Board Topic: Getting Started
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Getting Started

Posted by: P. Aaron Nov 14 2003, 04:15 PM
If I wanted to buy an established family business (Party Store since 1951 in excellent nieghborhood), had considerable equity as a downpayment (Price is just under $300,000) what is the "bank" or lender going to require of me?

I own a home with a $135,000 loan and a market value of about $230-240,000. No other outstanding payments except mortgage & food & clothing(12-1400 @ month). Combined income is about 85,000 a year.

What do I do first?

Posted by: loanuniverse Nov 15 2003, 09:39 PM
Hello Aaron:

Sorry for taking more than 24 hours to respond, but I have been busy this weekend, and didn’t have time to check the site in the morning. Let me address your post in parts:

If I wanted to buy an established family business (Party Store since 1951 in excellent nieghborhood), The first question that comes to mind is: What kind of experience do you have running this type of business? A hint: The best answer would be something like I have been the general manager of the store for several years, and have been in charge of all operations for the passive owners. The worst answer would be something like “No experience in management, no experience in retail, no business experience”.

had considerable equity as a downpayment (Price is just under $300,000) While I do not want to completely discourage you there is a misconception regarding the definition of equity contribution in a business. First, lenders usually like to see at least 25% of the funding to come from net worth. In other words, the {liabilities and net worth} portion of the balance sheet equation should be made up of no more than three parts liabilities and one part equity. That is the famous debt to worth ratio, which should not exceed 3.00X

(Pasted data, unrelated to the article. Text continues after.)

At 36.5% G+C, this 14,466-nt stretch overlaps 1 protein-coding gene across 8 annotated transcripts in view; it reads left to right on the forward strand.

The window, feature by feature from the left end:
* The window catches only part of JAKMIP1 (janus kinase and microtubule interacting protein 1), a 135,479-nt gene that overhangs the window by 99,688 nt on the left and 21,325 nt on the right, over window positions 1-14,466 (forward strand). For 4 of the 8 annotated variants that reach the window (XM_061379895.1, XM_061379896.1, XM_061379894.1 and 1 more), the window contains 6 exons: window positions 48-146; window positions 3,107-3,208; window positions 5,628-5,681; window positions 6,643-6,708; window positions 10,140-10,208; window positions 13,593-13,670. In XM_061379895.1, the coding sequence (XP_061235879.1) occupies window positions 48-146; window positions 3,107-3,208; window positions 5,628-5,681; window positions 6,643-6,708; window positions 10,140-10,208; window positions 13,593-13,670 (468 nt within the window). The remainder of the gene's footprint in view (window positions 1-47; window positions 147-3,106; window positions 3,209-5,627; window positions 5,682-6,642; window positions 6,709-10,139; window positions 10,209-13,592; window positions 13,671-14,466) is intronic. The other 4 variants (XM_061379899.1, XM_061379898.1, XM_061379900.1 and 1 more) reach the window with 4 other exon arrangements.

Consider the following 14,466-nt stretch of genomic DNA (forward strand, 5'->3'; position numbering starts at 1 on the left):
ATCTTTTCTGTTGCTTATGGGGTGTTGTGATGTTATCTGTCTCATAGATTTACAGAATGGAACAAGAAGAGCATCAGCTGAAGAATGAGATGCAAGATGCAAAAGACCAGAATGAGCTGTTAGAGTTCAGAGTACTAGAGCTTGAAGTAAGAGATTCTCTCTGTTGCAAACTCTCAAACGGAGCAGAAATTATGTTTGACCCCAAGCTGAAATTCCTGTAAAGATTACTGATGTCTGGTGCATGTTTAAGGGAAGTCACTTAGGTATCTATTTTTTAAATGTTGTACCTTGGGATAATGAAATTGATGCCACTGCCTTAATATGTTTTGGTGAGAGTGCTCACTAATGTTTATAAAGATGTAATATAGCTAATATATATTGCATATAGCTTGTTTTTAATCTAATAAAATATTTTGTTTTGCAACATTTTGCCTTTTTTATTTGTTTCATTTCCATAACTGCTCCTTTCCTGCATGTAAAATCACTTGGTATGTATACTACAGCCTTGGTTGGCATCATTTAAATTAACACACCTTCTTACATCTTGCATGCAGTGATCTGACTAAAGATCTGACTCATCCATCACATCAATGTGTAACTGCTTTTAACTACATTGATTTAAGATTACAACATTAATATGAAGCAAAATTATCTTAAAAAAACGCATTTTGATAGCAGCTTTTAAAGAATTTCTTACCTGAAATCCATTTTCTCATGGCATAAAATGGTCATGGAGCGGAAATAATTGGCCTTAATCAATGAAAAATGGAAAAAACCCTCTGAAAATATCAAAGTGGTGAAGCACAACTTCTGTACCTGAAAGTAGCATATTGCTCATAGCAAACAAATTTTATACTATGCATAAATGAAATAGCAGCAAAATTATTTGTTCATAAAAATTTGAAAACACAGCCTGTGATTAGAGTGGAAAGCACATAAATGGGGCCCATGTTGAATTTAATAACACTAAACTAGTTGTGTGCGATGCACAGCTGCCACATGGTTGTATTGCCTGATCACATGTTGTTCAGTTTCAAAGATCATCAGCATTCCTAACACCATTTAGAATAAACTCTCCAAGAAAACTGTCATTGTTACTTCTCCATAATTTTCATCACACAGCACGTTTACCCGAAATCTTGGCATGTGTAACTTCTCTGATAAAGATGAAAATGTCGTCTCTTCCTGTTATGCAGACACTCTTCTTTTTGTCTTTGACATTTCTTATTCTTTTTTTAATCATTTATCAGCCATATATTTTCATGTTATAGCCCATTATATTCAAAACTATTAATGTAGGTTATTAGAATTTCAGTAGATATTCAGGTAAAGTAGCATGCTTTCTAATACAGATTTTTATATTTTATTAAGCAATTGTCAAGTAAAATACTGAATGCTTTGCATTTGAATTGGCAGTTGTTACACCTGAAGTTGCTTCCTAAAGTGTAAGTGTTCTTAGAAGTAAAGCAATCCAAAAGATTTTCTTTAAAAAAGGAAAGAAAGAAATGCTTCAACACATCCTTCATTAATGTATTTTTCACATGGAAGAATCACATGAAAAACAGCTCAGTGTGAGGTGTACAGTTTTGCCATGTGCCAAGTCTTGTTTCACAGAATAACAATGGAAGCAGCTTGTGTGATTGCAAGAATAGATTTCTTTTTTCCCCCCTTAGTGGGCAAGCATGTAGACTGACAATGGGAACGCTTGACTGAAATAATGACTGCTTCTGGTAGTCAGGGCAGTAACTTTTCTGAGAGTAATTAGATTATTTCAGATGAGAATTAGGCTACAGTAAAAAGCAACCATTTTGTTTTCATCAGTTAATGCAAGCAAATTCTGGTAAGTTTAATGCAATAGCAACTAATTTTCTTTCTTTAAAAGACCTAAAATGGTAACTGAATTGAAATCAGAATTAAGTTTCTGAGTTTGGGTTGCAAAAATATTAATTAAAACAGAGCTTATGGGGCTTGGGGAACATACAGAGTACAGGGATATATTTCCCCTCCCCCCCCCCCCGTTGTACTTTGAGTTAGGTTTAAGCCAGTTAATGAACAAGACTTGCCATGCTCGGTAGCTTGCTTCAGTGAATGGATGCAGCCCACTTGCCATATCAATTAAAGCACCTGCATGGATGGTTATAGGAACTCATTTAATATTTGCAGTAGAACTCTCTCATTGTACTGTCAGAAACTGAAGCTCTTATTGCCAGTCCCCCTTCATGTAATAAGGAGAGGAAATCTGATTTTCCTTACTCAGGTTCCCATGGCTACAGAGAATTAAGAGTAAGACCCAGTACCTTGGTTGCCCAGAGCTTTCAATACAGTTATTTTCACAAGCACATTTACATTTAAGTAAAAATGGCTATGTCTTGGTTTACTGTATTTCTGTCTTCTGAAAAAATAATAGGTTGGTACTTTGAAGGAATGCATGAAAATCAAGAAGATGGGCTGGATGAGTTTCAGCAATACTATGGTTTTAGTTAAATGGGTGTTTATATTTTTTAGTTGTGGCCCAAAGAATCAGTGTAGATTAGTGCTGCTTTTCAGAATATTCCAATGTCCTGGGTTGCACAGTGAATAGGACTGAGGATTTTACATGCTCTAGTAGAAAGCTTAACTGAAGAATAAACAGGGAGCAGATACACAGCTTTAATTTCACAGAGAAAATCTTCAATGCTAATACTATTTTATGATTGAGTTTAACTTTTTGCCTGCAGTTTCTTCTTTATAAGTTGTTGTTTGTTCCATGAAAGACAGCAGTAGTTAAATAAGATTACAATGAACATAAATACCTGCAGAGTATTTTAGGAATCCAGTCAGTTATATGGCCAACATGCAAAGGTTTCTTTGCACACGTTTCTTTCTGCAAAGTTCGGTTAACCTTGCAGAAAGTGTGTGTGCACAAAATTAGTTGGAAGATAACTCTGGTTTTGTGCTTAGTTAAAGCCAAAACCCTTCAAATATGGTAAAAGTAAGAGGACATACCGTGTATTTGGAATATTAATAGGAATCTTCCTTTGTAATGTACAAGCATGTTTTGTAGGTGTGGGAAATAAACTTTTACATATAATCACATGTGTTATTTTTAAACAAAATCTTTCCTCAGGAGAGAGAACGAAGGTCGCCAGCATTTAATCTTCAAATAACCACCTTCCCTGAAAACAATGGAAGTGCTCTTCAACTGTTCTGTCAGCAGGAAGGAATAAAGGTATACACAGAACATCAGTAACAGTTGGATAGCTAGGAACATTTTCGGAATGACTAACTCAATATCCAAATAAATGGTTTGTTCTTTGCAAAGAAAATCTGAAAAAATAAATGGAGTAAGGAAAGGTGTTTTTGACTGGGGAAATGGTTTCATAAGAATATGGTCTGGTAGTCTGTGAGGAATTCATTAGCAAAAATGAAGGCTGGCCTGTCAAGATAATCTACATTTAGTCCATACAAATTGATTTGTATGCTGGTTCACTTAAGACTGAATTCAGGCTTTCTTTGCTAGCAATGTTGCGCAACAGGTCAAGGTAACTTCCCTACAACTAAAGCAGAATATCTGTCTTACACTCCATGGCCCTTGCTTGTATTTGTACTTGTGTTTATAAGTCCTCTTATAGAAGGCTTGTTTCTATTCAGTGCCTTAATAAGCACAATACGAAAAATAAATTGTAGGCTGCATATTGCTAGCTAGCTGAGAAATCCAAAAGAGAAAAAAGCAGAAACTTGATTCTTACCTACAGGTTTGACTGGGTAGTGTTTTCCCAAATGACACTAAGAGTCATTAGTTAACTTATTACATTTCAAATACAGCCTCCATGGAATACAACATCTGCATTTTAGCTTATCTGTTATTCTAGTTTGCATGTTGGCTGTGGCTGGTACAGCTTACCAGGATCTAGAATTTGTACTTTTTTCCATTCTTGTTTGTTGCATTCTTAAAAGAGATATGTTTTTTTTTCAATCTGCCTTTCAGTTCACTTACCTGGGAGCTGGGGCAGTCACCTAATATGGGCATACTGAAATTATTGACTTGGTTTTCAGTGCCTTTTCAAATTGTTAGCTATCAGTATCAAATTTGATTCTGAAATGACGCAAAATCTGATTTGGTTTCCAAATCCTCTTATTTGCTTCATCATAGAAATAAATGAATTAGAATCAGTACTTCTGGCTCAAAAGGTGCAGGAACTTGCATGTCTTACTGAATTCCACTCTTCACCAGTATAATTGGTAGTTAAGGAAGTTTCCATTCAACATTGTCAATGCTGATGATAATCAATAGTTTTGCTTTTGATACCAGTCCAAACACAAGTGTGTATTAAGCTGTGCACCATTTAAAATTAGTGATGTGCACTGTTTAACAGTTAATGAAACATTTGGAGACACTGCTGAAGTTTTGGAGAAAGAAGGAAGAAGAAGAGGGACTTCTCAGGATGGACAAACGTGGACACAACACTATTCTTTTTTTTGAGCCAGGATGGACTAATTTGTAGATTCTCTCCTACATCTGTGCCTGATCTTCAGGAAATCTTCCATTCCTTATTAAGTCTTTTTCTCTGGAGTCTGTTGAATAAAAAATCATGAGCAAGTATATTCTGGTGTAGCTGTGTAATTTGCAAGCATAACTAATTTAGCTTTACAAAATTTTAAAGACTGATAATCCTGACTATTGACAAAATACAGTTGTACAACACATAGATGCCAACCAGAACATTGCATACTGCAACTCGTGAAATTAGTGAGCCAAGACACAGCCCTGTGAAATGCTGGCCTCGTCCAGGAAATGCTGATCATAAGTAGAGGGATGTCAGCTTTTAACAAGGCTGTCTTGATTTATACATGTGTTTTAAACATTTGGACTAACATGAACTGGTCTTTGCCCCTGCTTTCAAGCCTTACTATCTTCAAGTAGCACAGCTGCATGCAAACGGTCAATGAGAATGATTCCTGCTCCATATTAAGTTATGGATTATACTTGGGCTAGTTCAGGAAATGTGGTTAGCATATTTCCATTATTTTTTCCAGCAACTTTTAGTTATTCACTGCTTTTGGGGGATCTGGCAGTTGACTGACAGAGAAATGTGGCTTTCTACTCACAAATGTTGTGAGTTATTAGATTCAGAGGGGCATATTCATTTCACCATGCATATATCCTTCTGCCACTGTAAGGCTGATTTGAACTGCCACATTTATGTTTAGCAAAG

When talking about your case specifically, this translates into a $75,000 capital infusion. However, the money can not be sitting in the form of equity in your house. It should be in the company’s books. The loan would be for $225,000 giving you a debt to worth ratio of 3.00X { this assumes a current balance sheet of $300,000 in assets funded with $300,000 in equity } Probably not a very realistic case, but hey I am making it up as I go along.

I own a home with a $135,000 loan and a market value of about $230-240,000. No other outstanding payments except mortgage & food & clothing(12-1400 @ month). Combined income is about 85,000 a year. No debt other than the mortgage is good. Another thing to take into consideration is that the loan will be structured with the cash flow from operations as the primary source of repayment. Since you might have to quit your day job in order to run the business, your portion of the income can not be counted as a fallback or secondary source of repayment.

What do I do first? Since you are buying the business, the current owners should provide you with financial information so that you can properly assess it. Going over this information yourself is something that a cautious buyer would do. After that depending on your experience in the industry and your financial knowledge, you have to decide if the help of a business valuation professional is warranted. At the same time you could start consulting with a couple of banks Hint: Make copies of all the financial information and prepare a couple of packages since you will have to leave them with the lenders for analysis.

Hope this helps.
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